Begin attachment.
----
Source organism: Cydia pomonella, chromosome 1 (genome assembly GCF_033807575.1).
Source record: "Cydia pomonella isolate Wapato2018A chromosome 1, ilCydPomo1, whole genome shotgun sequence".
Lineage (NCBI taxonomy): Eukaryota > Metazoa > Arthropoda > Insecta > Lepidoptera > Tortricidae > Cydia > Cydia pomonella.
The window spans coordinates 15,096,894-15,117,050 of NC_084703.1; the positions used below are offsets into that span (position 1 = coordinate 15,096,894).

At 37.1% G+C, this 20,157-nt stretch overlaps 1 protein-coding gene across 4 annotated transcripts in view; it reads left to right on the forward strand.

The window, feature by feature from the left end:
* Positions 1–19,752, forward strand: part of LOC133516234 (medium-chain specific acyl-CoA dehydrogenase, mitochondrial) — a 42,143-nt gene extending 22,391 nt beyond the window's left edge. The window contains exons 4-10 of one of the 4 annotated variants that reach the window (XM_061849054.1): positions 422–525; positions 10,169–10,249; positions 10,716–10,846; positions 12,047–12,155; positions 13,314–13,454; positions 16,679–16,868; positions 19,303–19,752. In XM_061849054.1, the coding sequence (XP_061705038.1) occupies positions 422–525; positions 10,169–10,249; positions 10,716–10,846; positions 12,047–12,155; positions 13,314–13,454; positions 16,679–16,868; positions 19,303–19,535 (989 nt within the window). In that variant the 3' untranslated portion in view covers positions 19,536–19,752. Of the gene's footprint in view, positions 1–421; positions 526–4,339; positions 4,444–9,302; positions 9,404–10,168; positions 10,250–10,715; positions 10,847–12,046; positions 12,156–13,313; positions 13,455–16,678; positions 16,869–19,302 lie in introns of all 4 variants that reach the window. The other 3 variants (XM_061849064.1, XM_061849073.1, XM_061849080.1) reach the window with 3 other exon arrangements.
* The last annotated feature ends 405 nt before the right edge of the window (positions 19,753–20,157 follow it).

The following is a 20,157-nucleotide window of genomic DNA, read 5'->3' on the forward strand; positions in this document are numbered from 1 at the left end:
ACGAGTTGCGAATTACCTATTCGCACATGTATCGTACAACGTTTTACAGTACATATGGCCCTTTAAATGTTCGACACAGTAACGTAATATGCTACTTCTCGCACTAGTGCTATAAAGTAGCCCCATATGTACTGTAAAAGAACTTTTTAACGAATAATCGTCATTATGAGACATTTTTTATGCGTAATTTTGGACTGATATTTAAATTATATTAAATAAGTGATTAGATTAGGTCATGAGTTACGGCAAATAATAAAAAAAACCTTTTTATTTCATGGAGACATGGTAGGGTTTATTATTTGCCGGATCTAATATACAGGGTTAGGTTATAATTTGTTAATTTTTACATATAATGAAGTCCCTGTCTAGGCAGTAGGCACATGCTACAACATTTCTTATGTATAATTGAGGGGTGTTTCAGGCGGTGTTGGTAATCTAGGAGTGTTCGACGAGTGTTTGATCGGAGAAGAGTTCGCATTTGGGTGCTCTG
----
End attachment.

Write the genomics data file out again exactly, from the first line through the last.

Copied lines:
Source organism: Cydia pomonella, chromosome 1 (genome assembly GCF_033807575.1).
Source record: "Cydia pomonella isolate Wapato2018A chromosome 1, ilCydPomo1, whole genome shotgun sequence".
Lineage (NCBI taxonomy): Eukaryota > Metazoa > Arthropoda > Insecta > Lepidoptera > Tortricidae > Cydia > Cydia pomonella.
The window spans coordinates 15,096,894-15,117,050 of NC_084703.1; the positions used below are offsets into that span (position 1 = coordinate 15,096,894).

At 37.1% G+C, this 20,157-nt stretch overlaps 1 protein-coding gene across 4 annotated transcripts in view; it reads left to right on the forward strand.

The window, feature by feature from the left end:
* Positions 1–19,752, forward strand: part of LOC133516234 (medium-chain specific acyl-CoA dehydrogenase, mitochondrial) — a 42,143-nt gene extending 22,391 nt beyond the window's left edge. The window contains exons 4-10 of one of the 4 annotated variants that reach the window (XM_061849054.1): positions 422–525; positions 10,169–10,249; positions 10,716–10,846; positions 12,047–12,155; positions 13,314–13,454; positions 16,679–16,868; positions 19,303–19,752. In XM_061849054.1, the coding sequence (XP_061705038.1) occupies positions 422–525; positions 10,169–10,249; positions 10,716–10,846; positions 12,047–12,155; positions 13,314–13,454; positions 16,679–16,868; positions 19,303–19,535 (989 nt within the window). In that variant the 3' untranslated portion in view covers positions 19,536–19,752. Of the gene's footprint in view, positions 1–421; positions 526–4,339; positions 4,444–9,302; positions 9,404–10,168; positions 10,250–10,715; positions 10,847–12,046; positions 12,156–13,313; positions 13,455–16,678; positions 16,869–19,302 lie in introns of all 4 variants that reach the window. The other 3 variants (XM_061849064.1, XM_061849073.1, XM_061849080.1) reach the window with 3 other exon arrangements.
* The last annotated feature ends 405 nt before the right edge of the window (positions 19,753–20,157 follow it).

The following is a 20,157-nucleotide window of genomic DNA, read 5'->3' on the forward strand; positions in this document are numbered from 1 at the left end:
ACGAGTTGCGAATTACCTATTCGCACATGTATCGTACAACGTTTTACAGTACATATGGCCCTTTAAATGTTCGACACAGTAACGTAATATGCTACTTCTCGCACTAGTGCTATAAAGTAGCCCCATATGTACTGTAAAAGAACTTTTTAACGAATAATCGTCATTATGAGACATTTTTTATGCGTAATTTTGGACTGATATTTAAATTATATTAAATAAGTGATTAGATTAGGTCATGAGTTACGGCAAATAATAAAAAAAACCTTTTTATTTCATGGAGACATGGTAGGGTTTATTATTTGCCGGATCTAATATACAGGGTTAGGTTATAATTTGTTAATTTTTACATATAATGAAGTCCCTGTCTAGGCAGTAGGCACATGCTACAACATTTCTTATGTATAATTGAGGGGTGTTTCAGGCGGTGTTGGTAATCTAGGAGTGTTCGACGAGTGTTTGATCGGAGAAGAGTTCGCATTTGGGTGCTCTG